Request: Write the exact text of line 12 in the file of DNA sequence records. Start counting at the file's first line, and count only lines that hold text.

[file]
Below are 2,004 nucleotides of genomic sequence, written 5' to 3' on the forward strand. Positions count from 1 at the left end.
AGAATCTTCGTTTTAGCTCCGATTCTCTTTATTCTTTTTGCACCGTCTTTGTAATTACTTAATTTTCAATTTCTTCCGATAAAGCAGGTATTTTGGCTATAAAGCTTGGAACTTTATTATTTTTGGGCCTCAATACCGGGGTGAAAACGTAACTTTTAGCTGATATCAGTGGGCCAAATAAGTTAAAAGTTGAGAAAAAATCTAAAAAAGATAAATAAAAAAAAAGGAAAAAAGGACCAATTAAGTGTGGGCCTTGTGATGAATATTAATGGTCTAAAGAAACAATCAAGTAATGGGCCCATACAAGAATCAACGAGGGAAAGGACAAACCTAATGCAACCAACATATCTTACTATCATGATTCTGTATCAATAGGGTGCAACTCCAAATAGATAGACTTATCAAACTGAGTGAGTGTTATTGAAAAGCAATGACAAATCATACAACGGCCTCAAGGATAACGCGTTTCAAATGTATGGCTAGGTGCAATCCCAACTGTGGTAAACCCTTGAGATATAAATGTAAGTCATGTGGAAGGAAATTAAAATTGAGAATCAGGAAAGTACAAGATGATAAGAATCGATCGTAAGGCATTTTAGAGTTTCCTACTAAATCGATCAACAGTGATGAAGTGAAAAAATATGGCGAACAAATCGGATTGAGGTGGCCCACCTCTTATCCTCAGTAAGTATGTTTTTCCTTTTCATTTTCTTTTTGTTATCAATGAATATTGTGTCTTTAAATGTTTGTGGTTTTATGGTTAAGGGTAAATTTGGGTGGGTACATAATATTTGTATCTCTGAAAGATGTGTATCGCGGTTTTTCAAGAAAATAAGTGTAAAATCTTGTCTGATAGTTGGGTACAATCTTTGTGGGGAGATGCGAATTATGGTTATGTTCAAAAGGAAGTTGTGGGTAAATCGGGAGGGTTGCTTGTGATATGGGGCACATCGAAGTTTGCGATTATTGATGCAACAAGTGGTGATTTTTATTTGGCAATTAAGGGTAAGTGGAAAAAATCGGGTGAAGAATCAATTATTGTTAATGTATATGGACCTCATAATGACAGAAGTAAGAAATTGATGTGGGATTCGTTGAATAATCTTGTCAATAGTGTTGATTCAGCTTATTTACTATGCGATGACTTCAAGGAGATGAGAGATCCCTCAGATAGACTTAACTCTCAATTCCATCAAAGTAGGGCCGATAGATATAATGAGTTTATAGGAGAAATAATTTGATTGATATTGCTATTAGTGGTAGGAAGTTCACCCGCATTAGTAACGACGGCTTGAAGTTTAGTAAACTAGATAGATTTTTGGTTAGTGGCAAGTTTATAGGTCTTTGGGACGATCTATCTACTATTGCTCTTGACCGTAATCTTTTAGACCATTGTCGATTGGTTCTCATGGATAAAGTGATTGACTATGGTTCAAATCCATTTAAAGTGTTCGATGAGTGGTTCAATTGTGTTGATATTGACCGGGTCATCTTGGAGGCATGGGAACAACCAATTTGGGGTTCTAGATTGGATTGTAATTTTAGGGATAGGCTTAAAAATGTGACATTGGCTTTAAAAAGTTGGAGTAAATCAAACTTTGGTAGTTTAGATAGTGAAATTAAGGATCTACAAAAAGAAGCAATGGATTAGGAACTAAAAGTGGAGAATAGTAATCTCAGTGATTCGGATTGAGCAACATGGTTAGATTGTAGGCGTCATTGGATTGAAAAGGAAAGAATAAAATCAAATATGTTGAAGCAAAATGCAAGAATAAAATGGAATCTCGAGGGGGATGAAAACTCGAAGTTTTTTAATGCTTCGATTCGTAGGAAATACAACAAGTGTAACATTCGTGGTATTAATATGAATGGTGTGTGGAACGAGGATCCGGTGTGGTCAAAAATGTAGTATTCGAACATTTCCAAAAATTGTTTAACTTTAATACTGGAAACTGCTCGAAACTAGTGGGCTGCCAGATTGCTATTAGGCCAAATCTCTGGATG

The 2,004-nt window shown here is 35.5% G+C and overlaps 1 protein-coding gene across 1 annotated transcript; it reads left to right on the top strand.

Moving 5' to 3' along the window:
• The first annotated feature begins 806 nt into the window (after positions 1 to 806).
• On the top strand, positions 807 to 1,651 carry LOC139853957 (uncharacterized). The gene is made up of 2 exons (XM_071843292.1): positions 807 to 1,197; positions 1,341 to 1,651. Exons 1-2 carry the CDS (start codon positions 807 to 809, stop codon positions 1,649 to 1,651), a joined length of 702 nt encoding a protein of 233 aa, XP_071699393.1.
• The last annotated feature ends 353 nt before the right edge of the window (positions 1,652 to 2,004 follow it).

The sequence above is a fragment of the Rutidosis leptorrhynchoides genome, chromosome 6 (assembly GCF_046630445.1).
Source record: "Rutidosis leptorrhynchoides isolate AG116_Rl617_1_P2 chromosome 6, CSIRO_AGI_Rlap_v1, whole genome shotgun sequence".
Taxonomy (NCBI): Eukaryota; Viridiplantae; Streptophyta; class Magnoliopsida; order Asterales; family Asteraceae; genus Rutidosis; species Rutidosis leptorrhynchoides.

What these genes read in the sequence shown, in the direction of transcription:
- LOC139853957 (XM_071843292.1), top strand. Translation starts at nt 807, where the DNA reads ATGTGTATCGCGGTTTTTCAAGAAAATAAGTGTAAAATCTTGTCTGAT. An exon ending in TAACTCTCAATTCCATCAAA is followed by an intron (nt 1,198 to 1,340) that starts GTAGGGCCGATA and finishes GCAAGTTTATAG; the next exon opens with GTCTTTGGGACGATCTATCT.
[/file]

- LOC139853957 (XM_071843292.1), top strand. Translation starts at nt 807, where the DNA reads ATGTGTATCGCGGTTTTTCAAGAAAATAAGTGTAAAATCTTGTCTGAT. An exon ending in TAACTCTCAATTCCATCAAA is followed by an intron (nt 1,198 to 1,340) that starts GTAGGGCCGATA and finishes GCAAGTTTATAG; the next exon opens with GTCTTTGGGACGATCTATCT.